Recently, the thirteenth session of the Forum on Regional Climate Monitoring, Assessment and Prediction for Asia (FOCRAII) was held in Beijing. Experts from over 20 countries conducted in-depth discussions encompassing technology and management of climate services, impact and physical mechanism of key external factors for climate anomalies, overview of recent climate and climate change anomaly characteristics, seasonal climate prediction of the summer 2017 over East Asia area and so on. During the forum, Dr. Richard Graham, senior expert from Met Office and Dr. Zhang Peiqun, Deputy Chief Engineer from Beijing Climate Centre accepted the interview of China Meteorological News Press regarding China-UK collaboration in climate research and related fields.

Guest: Dr. Richard Graham, leads the Monthly to Decadal Applications group, Met Office Hadley Centre

     Dr. Zhang Peiqun, Deputy Chief Engineer of Beijing Climate Center, CMA

Host: Zhang Yong, Liu Shuqiao and Chen Meiqi from China Meteorological News Press

Joint Media: China Meteorological Administration Web, Xinhuanet

Chinese Version Link:

http://www.cma.gov.cn/2011wmhd/2011wzbft/2011wftzb/20170504

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  Climate services of Met Office cover numerous sectors

Met Office is UK’s largest weather and climate provider, not only providing climate services in UK, but also for countries across the globe. One key hallmark of the way we do things is that we have the same modeling system for forecasting short range, medium range, monthly, seasonal, and even the climate range. Met Office launches intensive cooperation and provide services cover areas right across the spectrum such as defense, aviation, water sector, energy, commercial marketing, and so on. In recent years, we improved climate model forecast capability, especially achieved positive progress in winter climate forecast via ameliorating descriptive power and mechanism research of climate model.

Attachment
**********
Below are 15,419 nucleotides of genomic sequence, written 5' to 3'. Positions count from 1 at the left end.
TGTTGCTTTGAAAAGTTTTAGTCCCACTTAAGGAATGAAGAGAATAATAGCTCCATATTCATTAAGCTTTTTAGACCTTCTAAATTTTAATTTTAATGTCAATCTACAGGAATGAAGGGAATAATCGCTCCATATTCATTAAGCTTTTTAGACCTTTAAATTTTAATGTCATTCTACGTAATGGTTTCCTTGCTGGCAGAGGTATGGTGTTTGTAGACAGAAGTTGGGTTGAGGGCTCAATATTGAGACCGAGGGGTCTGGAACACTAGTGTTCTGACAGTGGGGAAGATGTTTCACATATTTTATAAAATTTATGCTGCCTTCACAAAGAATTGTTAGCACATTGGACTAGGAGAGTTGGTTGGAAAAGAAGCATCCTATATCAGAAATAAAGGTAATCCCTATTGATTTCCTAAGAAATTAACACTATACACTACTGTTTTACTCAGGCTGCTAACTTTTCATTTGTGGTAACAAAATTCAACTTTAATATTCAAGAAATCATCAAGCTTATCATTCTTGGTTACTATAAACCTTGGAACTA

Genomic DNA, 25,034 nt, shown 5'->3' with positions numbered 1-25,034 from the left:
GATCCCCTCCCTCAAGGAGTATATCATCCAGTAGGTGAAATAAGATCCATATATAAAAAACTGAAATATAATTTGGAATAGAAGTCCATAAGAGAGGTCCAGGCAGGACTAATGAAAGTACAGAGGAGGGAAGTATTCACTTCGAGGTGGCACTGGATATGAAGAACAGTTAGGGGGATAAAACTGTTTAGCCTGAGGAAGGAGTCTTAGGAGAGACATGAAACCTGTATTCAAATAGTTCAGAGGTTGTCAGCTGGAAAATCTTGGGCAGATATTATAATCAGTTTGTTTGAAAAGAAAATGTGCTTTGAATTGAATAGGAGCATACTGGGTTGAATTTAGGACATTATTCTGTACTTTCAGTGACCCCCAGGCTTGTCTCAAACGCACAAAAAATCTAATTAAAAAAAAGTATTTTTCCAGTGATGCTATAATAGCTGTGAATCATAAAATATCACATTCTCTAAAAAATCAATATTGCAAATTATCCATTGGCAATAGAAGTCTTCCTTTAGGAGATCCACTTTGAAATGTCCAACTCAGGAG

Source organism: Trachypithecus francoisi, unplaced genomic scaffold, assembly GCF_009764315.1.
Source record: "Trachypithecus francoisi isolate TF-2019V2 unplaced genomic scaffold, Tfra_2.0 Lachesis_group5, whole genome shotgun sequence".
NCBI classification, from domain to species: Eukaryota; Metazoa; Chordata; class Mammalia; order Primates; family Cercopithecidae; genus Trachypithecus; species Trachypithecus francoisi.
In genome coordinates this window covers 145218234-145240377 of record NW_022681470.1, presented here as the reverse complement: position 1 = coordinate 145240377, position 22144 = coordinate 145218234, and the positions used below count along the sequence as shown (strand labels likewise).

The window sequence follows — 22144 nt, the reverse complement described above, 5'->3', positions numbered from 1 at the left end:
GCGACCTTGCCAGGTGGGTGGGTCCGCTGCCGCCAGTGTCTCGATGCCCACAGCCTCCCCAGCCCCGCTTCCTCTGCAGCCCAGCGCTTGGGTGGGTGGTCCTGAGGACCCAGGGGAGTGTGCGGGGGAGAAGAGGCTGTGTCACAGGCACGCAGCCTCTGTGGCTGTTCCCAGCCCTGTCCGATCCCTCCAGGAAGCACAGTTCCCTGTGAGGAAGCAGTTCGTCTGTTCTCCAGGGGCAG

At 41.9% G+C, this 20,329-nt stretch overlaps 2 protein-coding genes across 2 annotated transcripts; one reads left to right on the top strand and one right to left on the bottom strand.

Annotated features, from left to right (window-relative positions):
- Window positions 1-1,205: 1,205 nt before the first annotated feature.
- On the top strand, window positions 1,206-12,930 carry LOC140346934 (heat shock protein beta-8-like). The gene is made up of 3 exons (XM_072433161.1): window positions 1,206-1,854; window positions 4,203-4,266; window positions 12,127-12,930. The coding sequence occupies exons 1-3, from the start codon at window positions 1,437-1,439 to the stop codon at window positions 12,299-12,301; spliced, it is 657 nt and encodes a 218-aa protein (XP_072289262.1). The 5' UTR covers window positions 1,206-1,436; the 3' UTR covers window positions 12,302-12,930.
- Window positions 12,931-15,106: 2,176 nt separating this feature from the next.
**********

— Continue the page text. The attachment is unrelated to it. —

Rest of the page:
FOCRAII is a good platform

FOCRAII is a good platform. In each forum, scientists from different countries conducted in-depth analysis and discussions in climate and related issues. The essence of these forums not only lies in studies into climate modeling, but also the exchange of information. There are countries which don’t have the modeling capacity. However, by holding these forums, the information can be distributed and used among countries in the wider Asia region. As for CSSP programme, it has been very successful and fruitful. Both China and UK can improve global systems and enhance research and operation capabilities through this collaboration.

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  CSSP programme is fruitful

CSSP is a very fruitful program as it not only produces scientific and technological fruits but also transforms science into services. Through CSSP programme, we have a better understanding of some extreme events, attribution, some global dynamics and East Asian region climate variability as well as climate modeling. Meanwhile, some of these scientific and technical improvements have been applied in climate services. In the future, I hope the collaboration between China and the UK can cover more areas so as to provide solide scientific and technological supports for climate adapatation.

During the interview (Photoed by Wu Peng)

Q: Met Office is a leading global institution in climate field. Can you brief us on the latest progress made by Met Office in climate services?

Richard Graham: Met Office is UK’s largest weather and climate provider, not only providing climate services in UK, but also for countries across the globe, as a part of Global Framework of Climate Services (GFCS). And our climate services in the Met Office have scored exciting achievements in recent years and we really look forward to further progress, especially in terms of winter climate forecast in UK. Actually, winter climate forecast was rather difficult in the past. It is very hard to predict. So scientists here in Met Office have managed to work out some of key factors in wintertime and made relevant forecasts, not only in UK but also parts of North America and even going across North Asia.

The winter climate is very much controlled by the oscillation in surface pressure, which is called the North Atlantic Oscillation. In certain phases, it will bring cold weather. And the opposite thing is that it will generally bring warm weather across the UK and other parts of Europe and northern Asia. Now we have developed models and have a good skill of predicting it.

And now we have got the opportunity in this November, to give advice to infrastructure organizations, like transport and energy about how to best prepare for the upcoming winter. Gas and electricity demand is very correlated or anti-correlated with temperature so we can help them to predict these kinds of demands. And disruption to transportation, long delays in airport, ice, snows, or roads that need to be cleared off, all these things are of high importance to the smooth operation of daily life. Now we are getting to the point that we can give very good advice on the prospect of disruption or when weather disruptions occur.